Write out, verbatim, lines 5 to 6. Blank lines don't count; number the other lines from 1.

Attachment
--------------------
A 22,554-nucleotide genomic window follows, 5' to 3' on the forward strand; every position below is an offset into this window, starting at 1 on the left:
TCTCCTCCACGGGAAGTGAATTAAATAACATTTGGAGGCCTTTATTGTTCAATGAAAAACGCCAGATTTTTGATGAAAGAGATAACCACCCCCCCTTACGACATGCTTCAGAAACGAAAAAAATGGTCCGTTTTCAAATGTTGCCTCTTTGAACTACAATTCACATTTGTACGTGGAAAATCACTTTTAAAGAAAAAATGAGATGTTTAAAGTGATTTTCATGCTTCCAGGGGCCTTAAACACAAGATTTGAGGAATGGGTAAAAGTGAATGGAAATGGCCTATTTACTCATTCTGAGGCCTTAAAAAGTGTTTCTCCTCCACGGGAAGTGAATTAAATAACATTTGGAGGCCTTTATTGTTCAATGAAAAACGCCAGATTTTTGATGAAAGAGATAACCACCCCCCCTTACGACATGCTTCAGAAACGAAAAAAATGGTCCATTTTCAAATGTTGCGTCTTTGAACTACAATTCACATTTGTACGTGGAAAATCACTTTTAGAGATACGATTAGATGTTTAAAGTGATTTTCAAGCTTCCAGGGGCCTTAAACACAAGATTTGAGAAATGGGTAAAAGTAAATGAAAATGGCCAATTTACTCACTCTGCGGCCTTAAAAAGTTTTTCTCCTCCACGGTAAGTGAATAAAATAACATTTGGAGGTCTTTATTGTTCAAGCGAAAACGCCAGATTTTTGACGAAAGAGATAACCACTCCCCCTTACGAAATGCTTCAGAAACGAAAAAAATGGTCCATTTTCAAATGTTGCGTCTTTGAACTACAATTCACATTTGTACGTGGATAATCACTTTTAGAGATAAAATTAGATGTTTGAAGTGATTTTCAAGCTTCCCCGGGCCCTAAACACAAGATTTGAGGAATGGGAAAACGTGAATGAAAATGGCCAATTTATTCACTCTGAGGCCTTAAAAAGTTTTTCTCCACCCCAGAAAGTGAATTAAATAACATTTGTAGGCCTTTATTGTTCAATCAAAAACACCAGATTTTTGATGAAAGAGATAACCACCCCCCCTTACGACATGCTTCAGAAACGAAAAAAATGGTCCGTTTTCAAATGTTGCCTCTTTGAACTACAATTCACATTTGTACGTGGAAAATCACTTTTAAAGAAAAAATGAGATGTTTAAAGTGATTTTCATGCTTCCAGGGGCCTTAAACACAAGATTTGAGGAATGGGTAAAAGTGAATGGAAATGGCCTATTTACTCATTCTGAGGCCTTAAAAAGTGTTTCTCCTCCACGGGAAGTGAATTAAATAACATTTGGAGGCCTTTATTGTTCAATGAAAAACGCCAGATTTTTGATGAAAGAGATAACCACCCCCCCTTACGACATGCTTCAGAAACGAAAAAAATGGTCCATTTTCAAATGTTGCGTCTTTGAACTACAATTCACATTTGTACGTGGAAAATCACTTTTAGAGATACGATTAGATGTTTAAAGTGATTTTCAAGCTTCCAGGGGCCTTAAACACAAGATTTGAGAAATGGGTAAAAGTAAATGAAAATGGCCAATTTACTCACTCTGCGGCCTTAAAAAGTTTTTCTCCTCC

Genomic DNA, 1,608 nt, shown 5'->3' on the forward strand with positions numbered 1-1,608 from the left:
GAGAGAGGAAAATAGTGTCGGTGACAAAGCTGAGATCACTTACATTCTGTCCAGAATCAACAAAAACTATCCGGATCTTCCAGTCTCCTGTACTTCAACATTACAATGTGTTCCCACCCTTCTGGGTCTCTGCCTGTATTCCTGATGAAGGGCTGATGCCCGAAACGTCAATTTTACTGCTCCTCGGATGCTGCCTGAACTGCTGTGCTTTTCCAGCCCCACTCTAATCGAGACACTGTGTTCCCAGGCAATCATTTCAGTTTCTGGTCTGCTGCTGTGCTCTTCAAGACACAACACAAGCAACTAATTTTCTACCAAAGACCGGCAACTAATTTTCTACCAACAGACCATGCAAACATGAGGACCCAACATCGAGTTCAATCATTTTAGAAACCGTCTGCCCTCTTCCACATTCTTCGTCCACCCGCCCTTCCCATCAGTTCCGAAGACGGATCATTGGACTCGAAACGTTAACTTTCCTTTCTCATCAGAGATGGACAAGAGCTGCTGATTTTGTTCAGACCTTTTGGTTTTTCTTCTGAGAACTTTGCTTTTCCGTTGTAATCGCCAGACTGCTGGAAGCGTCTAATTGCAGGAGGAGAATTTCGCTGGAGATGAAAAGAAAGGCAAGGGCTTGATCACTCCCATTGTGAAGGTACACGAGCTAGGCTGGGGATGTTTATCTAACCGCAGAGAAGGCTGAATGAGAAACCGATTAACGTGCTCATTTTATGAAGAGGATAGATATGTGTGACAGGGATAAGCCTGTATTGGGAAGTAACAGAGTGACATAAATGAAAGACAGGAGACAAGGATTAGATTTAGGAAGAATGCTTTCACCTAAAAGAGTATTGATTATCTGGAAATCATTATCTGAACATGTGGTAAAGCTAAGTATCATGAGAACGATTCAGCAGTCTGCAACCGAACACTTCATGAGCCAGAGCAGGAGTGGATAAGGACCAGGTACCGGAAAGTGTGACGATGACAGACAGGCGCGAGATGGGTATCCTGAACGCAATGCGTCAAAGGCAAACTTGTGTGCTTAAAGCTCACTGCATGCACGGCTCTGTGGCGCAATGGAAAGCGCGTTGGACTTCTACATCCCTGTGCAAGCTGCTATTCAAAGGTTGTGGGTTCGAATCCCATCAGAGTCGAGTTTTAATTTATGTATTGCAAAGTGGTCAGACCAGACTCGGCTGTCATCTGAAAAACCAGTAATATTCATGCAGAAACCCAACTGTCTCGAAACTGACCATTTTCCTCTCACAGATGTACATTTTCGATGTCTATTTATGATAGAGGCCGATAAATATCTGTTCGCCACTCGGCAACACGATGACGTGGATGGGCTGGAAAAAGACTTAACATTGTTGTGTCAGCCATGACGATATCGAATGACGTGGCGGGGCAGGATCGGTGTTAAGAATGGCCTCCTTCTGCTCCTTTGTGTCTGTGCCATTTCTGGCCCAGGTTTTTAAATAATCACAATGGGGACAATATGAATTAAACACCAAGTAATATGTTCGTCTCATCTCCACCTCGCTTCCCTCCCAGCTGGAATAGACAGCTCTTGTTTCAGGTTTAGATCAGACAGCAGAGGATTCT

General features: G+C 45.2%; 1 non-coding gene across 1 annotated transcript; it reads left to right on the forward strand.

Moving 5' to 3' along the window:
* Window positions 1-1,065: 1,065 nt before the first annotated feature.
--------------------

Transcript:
General features: G+C 45.2%; 1 non-coding gene across 1 annotated transcript; it reads left to right on the forward strand.

Moving 5' to 3' along the window: